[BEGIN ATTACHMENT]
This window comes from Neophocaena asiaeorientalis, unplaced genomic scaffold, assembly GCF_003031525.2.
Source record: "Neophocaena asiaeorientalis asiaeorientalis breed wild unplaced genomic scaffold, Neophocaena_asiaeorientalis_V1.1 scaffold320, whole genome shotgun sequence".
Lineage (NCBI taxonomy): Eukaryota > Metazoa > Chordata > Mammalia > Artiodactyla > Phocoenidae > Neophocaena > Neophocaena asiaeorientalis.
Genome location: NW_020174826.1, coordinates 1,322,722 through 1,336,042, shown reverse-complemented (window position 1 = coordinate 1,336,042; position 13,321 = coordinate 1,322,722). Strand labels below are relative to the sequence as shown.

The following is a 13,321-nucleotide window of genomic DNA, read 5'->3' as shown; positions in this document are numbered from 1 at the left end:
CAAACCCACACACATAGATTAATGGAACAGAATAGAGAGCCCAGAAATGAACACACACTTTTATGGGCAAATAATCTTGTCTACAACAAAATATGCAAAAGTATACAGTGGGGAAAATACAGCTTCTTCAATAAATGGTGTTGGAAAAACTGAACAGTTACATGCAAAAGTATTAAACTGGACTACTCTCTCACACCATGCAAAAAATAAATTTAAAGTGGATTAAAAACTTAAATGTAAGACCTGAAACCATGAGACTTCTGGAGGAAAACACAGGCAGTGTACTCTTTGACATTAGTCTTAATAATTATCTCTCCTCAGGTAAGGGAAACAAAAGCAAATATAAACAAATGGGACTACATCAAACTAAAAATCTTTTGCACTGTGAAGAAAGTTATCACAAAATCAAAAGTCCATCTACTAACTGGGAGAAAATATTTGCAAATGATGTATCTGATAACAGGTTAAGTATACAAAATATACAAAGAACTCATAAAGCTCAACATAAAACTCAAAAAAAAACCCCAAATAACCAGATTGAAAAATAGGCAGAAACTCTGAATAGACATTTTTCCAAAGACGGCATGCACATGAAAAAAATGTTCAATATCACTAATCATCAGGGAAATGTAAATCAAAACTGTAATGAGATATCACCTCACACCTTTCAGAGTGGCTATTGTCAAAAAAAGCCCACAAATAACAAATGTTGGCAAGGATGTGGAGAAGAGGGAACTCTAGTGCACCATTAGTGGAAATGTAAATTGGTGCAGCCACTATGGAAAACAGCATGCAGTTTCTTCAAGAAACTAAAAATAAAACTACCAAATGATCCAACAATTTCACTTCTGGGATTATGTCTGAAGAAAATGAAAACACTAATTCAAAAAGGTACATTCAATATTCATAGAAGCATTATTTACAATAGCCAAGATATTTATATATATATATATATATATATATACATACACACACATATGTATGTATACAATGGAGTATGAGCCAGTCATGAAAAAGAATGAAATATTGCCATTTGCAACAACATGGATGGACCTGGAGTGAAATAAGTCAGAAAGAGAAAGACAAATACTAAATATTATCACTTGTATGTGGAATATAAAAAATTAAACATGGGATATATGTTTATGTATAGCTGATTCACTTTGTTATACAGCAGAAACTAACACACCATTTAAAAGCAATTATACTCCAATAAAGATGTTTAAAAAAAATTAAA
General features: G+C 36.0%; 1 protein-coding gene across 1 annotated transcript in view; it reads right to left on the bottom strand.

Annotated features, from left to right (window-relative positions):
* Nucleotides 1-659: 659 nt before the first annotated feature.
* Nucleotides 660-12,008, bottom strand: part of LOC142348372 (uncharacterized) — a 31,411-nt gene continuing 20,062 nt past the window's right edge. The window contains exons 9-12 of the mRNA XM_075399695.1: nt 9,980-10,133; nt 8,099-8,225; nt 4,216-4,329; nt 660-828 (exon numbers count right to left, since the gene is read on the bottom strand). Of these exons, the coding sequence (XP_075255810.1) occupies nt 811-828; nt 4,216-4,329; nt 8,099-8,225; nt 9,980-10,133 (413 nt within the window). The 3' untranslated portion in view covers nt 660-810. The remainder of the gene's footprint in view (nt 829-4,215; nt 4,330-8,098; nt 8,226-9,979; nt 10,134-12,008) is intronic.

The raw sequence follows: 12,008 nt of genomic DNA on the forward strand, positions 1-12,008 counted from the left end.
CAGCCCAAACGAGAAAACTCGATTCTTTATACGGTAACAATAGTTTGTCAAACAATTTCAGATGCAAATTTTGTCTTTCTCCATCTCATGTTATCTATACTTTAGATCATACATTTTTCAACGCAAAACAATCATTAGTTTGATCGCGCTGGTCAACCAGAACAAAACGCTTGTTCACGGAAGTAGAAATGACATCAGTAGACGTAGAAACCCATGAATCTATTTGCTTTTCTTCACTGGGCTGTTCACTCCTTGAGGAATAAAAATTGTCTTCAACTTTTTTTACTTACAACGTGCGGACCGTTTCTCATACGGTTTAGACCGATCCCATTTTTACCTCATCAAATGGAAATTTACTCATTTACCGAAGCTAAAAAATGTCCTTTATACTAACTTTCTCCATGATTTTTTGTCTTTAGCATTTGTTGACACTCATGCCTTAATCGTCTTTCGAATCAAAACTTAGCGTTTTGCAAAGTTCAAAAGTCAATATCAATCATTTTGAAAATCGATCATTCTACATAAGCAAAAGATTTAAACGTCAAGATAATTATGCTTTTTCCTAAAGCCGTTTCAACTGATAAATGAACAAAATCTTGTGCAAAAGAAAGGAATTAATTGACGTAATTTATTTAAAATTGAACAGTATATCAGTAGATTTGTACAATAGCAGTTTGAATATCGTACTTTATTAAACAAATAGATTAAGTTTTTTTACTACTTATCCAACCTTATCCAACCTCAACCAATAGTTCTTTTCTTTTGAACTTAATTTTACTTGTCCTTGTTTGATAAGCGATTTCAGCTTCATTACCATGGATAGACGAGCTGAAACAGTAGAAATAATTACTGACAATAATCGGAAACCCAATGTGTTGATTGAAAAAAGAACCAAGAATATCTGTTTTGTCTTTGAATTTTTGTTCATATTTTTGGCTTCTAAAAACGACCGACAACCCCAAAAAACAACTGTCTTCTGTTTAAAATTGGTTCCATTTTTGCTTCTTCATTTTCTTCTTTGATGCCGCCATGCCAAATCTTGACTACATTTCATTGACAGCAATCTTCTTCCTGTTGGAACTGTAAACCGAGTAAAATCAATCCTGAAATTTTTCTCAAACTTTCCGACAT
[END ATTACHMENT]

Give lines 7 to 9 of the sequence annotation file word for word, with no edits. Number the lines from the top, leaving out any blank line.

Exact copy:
General features: G+C 36.0%; 1 protein-coding gene across 1 annotated transcript in view; it reads right to left on the bottom strand.

Annotated features, from left to right (window-relative positions):
* Nucleotides 1-659: 659 nt before the first annotated feature.